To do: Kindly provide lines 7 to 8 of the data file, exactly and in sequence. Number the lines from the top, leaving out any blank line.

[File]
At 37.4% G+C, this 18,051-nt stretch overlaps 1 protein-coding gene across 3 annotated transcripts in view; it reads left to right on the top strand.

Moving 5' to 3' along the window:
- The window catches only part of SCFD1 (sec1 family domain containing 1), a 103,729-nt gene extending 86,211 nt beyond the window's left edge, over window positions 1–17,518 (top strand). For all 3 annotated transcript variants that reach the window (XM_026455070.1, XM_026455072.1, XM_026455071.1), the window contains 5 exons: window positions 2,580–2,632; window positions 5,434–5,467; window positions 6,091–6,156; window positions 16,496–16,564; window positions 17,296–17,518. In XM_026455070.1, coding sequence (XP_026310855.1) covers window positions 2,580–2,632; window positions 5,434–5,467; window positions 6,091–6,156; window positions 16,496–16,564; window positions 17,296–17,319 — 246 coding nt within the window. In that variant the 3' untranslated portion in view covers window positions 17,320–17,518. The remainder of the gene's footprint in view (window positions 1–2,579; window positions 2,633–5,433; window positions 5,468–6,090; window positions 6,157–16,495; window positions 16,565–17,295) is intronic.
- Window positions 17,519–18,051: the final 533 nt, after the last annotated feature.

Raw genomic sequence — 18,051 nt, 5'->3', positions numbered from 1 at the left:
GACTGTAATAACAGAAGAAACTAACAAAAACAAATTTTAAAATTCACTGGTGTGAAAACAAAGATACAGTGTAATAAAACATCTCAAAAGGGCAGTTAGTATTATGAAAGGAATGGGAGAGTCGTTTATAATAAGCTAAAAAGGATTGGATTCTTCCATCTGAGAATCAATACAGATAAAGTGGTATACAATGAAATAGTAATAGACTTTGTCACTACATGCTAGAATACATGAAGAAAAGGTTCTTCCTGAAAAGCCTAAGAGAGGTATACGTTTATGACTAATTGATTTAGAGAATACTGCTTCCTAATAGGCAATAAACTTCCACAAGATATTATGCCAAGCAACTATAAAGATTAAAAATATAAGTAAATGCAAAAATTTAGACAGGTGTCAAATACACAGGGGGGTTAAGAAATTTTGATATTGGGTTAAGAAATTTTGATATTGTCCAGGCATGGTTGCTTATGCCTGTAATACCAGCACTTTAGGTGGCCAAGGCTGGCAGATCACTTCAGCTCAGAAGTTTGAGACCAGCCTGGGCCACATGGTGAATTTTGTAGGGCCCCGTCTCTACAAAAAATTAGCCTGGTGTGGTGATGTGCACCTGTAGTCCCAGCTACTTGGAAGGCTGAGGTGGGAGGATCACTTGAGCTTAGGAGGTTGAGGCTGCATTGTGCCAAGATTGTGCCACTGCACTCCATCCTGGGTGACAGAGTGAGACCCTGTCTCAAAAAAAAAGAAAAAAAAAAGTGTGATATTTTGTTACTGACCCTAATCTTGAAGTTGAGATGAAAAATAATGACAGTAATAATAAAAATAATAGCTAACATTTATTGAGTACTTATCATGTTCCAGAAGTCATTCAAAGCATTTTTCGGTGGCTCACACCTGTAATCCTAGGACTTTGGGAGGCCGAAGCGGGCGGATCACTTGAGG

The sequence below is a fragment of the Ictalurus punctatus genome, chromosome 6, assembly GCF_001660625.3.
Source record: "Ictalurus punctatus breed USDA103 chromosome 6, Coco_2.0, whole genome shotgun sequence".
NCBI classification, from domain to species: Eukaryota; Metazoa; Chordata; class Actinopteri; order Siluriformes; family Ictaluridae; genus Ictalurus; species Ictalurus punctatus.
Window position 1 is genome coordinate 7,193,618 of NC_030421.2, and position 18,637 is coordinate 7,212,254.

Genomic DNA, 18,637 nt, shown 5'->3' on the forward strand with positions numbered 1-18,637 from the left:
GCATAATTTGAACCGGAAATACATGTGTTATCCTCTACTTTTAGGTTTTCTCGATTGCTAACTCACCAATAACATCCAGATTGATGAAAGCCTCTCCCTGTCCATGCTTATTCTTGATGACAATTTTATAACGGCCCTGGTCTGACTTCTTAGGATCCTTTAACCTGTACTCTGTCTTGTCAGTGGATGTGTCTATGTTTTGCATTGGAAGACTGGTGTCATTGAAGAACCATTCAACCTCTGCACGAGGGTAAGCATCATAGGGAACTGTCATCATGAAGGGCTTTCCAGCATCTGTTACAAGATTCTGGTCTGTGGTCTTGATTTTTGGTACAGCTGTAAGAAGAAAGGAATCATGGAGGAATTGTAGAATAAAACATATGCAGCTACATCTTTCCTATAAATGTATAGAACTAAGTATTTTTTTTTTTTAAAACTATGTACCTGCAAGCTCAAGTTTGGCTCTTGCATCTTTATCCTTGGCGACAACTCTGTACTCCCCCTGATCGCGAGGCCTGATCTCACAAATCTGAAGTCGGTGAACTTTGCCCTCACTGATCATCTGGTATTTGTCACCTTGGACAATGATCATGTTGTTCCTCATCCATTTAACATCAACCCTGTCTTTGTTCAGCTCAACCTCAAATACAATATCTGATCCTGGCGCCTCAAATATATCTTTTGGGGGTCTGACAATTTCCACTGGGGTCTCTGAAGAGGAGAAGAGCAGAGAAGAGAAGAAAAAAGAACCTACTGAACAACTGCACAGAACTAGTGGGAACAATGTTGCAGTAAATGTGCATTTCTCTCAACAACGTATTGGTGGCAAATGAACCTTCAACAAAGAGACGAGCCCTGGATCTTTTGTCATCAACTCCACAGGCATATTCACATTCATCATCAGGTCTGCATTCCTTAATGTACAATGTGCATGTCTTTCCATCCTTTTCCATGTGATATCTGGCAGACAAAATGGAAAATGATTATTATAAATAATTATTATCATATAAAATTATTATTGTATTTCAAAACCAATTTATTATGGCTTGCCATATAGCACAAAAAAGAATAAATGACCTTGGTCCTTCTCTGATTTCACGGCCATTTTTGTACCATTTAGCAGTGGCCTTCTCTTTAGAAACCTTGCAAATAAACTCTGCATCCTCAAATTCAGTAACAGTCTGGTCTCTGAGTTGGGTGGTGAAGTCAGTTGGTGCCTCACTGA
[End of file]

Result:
The sequence below is a fragment of the Ictalurus punctatus genome, chromosome 6, assembly GCF_001660625.3.
Source record: "Ictalurus punctatus breed USDA103 chromosome 6, Coco_2.0, whole genome shotgun sequence".